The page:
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Tutorial Program

M1   Voice over IP
M2   Analysis of Network and Protocol Behavior with Common Tools
T1   Network Security Protocols
T2   Distributed control and resource pricing

M1   Voice over IP
Monday, August 28, 2000, 09.00 - 16.30
Prof. Henning Schulzrinne  <>
Columbia University, New York, NY, USA

Content: Internet telephony or voice-over-IP (VoIP) is a specialized form of an Internet multimedia service that transports voice data across the Internet, replacing traditional circuit-switched telephone network facilities. It is anticipated that in about a decade, a substantial fraction of the international and long-distance traffic will be carried over IP. In addition, traditional PBXs may give way to Ethernet-based distributed voice networks. The full-day tutorial describes the motivation, technologies and remaining problems of providing telephone-like services over IP networks.

We describe possible architectures of an Internet telephony system, providing examples of an IP centrex or campus-level service. The major components needed to construct VoIP services are signaling, quality-of service assurance, multimedia transport and audio/video compression. The tutorial will address all of these issues, but, given that this is a topic for a whole tutorial by itself, will spend less time on resource reservation and will only mention packet scheduling briefly.

Intended audience: Researchers, network architects and protocol implementors from academia and industry looking for an applied introduction to the set of protocols and architectures likely to be used to form the foundation of the next-generation telephone network.

Speaker's biography: Henning Schulzrinne received his undergraduate degree in economics and electrical engineering from the Darmstadt University of Technology, Germany, his MSEE degree as a Fulbright scholar from the University of Cincinnati, Ohio and his Ph.D. degree from the University of Massachusetts in Amherst, Massachusetts. He was a member of technical staff at AT&T Bell Laboratories, Murray Hill and an associate department head at GMD-Fokus (Berlin), before joining the Computer Science and Electrical Engineering departments at Columbia University, New York. His research interests encompass real-time, multimedia network services in the Internet and modelling and performance evaluation.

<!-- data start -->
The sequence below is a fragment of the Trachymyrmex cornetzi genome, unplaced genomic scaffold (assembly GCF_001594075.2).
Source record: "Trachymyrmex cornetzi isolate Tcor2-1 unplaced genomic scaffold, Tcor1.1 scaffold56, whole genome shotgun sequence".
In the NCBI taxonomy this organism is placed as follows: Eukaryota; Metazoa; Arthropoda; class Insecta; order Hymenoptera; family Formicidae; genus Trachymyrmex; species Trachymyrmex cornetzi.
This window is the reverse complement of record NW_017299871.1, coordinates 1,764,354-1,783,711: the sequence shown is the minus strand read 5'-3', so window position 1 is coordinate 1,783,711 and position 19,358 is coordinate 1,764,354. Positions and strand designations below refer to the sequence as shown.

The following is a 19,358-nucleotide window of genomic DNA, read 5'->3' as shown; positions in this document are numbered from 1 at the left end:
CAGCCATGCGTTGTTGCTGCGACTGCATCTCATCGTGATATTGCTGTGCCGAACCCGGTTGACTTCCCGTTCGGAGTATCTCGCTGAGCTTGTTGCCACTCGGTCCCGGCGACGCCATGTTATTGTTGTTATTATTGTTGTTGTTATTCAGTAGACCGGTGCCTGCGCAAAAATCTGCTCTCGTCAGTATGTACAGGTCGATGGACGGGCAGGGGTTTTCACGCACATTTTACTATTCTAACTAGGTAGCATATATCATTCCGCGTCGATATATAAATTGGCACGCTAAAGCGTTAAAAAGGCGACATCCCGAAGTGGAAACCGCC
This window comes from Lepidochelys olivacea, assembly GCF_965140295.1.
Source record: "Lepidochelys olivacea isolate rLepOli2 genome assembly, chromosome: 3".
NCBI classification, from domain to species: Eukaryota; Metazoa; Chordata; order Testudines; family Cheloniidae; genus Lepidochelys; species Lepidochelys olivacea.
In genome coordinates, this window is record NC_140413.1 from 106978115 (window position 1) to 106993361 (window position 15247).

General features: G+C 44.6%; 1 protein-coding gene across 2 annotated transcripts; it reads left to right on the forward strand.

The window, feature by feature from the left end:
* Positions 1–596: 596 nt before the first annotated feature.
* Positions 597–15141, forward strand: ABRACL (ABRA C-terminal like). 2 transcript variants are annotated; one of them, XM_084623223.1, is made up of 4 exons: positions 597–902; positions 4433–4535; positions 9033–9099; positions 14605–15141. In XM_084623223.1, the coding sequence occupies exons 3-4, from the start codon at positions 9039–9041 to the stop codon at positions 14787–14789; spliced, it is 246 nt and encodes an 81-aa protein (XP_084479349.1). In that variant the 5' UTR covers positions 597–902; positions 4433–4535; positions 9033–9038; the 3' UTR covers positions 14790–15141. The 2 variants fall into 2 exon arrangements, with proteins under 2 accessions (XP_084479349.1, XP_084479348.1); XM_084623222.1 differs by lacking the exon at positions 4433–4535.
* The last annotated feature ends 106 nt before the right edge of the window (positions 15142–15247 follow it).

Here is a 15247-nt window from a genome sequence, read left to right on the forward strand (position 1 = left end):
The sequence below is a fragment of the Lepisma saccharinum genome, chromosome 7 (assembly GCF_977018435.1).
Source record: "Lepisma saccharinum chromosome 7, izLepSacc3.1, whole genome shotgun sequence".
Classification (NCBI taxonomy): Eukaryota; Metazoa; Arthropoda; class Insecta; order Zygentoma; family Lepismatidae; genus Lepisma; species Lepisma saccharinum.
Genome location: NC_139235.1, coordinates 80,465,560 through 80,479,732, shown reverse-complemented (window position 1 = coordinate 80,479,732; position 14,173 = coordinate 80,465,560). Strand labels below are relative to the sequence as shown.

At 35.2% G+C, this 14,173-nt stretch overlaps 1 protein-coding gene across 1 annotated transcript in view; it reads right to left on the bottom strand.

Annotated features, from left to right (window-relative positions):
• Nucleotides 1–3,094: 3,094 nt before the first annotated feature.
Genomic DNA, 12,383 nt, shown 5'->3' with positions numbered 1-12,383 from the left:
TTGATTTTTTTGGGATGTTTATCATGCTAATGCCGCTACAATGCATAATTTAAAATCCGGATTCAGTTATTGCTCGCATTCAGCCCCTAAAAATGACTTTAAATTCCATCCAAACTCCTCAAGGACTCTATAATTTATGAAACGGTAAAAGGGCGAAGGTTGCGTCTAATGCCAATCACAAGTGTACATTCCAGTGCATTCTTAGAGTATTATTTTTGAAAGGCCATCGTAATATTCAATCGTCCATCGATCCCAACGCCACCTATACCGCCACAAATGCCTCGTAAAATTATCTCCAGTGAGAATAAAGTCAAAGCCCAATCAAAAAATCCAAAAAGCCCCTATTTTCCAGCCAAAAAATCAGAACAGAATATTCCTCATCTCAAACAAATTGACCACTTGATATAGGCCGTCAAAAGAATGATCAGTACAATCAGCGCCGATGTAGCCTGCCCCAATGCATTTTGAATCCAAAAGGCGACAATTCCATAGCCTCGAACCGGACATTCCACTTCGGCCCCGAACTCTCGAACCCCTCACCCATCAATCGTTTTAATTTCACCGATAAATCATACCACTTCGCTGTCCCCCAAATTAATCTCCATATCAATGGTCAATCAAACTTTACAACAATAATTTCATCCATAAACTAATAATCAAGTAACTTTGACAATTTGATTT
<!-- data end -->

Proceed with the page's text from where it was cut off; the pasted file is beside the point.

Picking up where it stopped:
He is currently serving as a member of the IAB (Internet Architecture Board). Protocols co-developed by him are now Internet standards, used by almost all Internet telephony and multimedia applications.

M2   Analysis of Network and Protocol Behavior with Common Tools
Monday, August 28, 2000, 09.00 - 16.30
Prof. Shawn Ostermann  <>
Ohio University, Athens, OH, USA

Content: This tutorial will teach you how to use common tools to gain uncommon insight into network problems, performance, and bottlenecks. Sophisticated analysis of computer networks doesn't necessary require expensive software; you can achieve good results using existing local information sources and readily-available, public domain software on the Internet. Toward that end, we will discuss the basics of gathering statistics about network traffic and protocol behavior, visualizing network and protocol behavior, looking for problems, and analysing protocol efficiency. We will concentrate on the use of powerful, public domain programs and analysis tools for an in-depth study of network behavior with an emphasis on TCP protocol analysis.

We'll start with a discussion of measurement techniques and concentrate on capturing network packets and gathering network information from hosts and routers. In particular, we'll discuss the mechanics and pitfalls of packet capture (using tcpdump and snoop) and gathering statistics from sources such as SNMP.

We'll discuss data post processing techniques including sanitizing packet traces, extracting interesting packets and/or connections from packet trace files, and aggregating host/router data. We'll follow up these data collection techniques with a discussion of several powerful data analysis techniques and tools with an emphasis on tcptrace.

Intended audience: This tutorial is aimed primarily at three types of attendees: Protocol Researchers, Application Designers/Implementors and Network Managers either working with TCP directly or using TCP as the transport basis for other research. The tutorial will provide valuable help in examining and visualizing the intricacies of transport protocols.